# complex number IV

#### Punch

##### New member
A complex number is represented by the point P in an Argand diagram. If the real part of the complex number w=\frac{z+1}{z-2i} (z not 2i) is zero, show that the locus of P is a circle and find the radius and centre of the circle.

I have a problem manipulating w to find the real part of w

#### Sudharaka

##### Well-known member
MHB Math Helper
A complex number is represented by the point P in an Argand diagram. If the real part of the complex number w=\frac{z+1}{z-2i} (z not 2i) is zero, show that the locus of P is a circle and find the radius and centre of the circle.

I have a problem manipulating w to find the real part of w
Hi Punch,

Let $$z=x+yi$$ where $$x,y\in\Re$$.

$w=\frac{z+1}{z-2i}=\frac{(x+1)+yi}{x+(y-2)i}$

Now multiply both the numerator and the denominator by $$x-(y-2)i$$. Hope you can continue. #### Punch

##### New member
Hi Punch,

Let $$z=x+yi$$ where $$x,y\in\Re$$.

$w=\frac{z+1}{z-2i}=\frac{(x+1)+yi}{x+(y-2)i}$

Now multiply both the numerator and the denominator by $$x-(y-2)i$$. Hope you can continue. I followed as you said but couldn't find how to extract the real part out...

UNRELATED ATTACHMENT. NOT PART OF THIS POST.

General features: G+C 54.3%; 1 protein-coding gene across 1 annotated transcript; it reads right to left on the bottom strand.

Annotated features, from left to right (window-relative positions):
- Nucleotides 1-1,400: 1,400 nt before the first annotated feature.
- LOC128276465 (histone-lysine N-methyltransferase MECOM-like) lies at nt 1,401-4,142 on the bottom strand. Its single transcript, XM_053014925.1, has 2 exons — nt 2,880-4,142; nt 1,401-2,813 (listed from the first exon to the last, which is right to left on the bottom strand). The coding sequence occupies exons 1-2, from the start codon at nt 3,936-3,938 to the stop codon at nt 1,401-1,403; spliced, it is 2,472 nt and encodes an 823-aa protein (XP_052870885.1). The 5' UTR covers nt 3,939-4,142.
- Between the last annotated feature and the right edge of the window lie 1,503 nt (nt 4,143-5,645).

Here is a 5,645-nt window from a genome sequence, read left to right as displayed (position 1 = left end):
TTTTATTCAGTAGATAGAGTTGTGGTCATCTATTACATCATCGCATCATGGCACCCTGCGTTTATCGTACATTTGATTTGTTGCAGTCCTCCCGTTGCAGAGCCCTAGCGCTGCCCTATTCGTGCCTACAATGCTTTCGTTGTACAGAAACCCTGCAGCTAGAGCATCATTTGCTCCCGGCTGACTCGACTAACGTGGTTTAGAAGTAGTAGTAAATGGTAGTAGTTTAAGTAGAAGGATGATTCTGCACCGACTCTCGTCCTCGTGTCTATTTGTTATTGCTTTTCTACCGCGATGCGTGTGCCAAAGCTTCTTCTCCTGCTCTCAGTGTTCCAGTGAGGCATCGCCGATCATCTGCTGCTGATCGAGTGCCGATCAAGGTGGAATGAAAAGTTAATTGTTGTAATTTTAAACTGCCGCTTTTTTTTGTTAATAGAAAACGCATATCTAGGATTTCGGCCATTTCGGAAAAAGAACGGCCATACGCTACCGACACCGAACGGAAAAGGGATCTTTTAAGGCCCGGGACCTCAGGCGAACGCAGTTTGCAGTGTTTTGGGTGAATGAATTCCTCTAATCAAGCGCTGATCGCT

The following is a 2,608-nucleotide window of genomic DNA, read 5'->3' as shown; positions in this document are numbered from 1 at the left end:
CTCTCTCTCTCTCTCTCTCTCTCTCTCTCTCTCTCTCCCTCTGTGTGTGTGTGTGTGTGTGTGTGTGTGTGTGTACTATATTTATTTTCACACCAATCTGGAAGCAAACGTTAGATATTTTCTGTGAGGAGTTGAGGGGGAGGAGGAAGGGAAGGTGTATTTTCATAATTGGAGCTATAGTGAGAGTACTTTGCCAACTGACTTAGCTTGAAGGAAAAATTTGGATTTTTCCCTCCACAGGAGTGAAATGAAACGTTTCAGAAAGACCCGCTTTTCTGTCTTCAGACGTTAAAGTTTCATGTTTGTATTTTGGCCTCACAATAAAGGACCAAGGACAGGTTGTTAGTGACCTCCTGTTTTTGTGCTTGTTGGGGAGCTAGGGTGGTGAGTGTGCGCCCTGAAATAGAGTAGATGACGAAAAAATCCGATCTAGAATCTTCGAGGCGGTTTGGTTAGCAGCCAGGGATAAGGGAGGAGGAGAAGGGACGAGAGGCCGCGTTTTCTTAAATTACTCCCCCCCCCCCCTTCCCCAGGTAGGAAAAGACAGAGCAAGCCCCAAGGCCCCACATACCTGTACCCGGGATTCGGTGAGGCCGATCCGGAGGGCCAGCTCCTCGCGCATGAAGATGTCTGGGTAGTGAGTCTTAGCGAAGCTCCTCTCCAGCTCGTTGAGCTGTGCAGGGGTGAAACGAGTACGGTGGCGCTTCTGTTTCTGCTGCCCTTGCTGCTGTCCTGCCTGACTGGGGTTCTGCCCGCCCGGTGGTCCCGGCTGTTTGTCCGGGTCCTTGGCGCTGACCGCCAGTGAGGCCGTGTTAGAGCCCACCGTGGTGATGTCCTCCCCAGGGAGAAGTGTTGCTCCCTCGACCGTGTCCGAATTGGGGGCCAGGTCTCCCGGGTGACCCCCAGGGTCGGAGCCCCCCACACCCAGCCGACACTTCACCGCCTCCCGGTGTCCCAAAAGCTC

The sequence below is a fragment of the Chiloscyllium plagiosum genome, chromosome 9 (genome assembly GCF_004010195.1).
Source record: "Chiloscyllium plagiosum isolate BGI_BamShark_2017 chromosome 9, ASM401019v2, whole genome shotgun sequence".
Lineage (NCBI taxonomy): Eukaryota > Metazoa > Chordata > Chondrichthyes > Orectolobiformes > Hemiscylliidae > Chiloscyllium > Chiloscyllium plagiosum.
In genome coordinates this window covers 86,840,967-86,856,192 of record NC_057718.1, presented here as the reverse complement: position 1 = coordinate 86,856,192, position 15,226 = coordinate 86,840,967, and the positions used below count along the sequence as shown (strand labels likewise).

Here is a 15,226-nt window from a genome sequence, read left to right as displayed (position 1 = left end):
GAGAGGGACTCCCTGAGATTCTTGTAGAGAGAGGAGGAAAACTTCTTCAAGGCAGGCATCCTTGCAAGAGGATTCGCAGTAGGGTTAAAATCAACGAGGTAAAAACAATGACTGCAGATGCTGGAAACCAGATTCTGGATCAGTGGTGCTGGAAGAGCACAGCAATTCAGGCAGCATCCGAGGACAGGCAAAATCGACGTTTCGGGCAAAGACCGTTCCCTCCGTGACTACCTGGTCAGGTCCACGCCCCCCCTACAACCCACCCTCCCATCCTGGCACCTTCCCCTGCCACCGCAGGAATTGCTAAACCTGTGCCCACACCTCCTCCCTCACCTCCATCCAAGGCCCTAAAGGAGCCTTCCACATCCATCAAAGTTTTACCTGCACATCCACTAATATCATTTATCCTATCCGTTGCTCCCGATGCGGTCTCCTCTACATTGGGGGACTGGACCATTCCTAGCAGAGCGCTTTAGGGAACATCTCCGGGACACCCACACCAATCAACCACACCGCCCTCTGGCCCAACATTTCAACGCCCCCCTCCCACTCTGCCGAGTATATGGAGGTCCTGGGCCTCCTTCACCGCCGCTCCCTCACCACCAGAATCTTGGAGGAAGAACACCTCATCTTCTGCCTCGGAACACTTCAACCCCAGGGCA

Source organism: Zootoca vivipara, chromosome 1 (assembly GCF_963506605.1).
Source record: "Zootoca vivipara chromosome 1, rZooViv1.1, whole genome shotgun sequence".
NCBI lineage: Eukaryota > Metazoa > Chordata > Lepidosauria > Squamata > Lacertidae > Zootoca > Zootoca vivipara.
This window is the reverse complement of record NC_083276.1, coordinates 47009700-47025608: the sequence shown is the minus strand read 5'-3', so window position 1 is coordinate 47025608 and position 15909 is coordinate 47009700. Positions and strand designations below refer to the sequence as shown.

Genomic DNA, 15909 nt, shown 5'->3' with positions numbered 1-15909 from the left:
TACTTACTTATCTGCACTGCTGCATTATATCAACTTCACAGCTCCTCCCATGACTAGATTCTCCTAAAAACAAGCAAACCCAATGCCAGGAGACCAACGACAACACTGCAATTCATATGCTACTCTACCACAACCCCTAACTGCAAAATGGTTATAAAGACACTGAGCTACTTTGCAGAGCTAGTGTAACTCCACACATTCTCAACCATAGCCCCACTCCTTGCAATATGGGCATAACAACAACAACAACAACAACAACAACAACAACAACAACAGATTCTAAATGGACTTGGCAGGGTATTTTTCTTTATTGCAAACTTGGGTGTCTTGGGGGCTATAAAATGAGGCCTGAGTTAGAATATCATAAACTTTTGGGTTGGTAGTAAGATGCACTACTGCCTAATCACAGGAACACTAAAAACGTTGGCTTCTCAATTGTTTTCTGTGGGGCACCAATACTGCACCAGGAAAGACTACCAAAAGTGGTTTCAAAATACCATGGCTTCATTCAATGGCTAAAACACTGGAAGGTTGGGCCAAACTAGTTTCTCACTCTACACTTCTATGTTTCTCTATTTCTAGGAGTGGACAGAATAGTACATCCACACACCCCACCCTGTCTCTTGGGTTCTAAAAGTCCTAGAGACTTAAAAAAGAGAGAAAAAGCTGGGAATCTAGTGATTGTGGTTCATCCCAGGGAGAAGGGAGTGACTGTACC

#### Sudharaka

##### Well-known member
MHB Math Helper
I followed as you said but couldn't find how to extract the real part out...
What did you get after multiplying by $$x-(y-2)i$$ ?

#### Punch

##### New member
What did you get after multiplying by $$x-(y-2)i$$ ?
With regards to the real part, \frac{x^2+x+y^2+2y}{x^2+y^2-2y+4}=0

But I do not see how i can use this

#### Sudharaka

##### Well-known member
MHB Math Helper
With regards to the real part, $\frac{x^2+x+y^2+2y}{x^2+y^2-2y+4}=0$

But I do not see how i can use this
$Re(w)=\frac{x^2+x+y^2-2y}{x^2+y^2-4y+4}$

As you may see, you have calculated the real part incorrectly. Check your calculation again.

Since, $$Re(w)=0\Rightarrow x^2+x+y^2-2y=0$$

Now can you try to transform this equation into the form $$(x-a)^2+(y-b)^2=r^2$$. The complex number $$z$$ is on this circle. All you got to do is find $$a, b$$ and $$c$$.

• Punch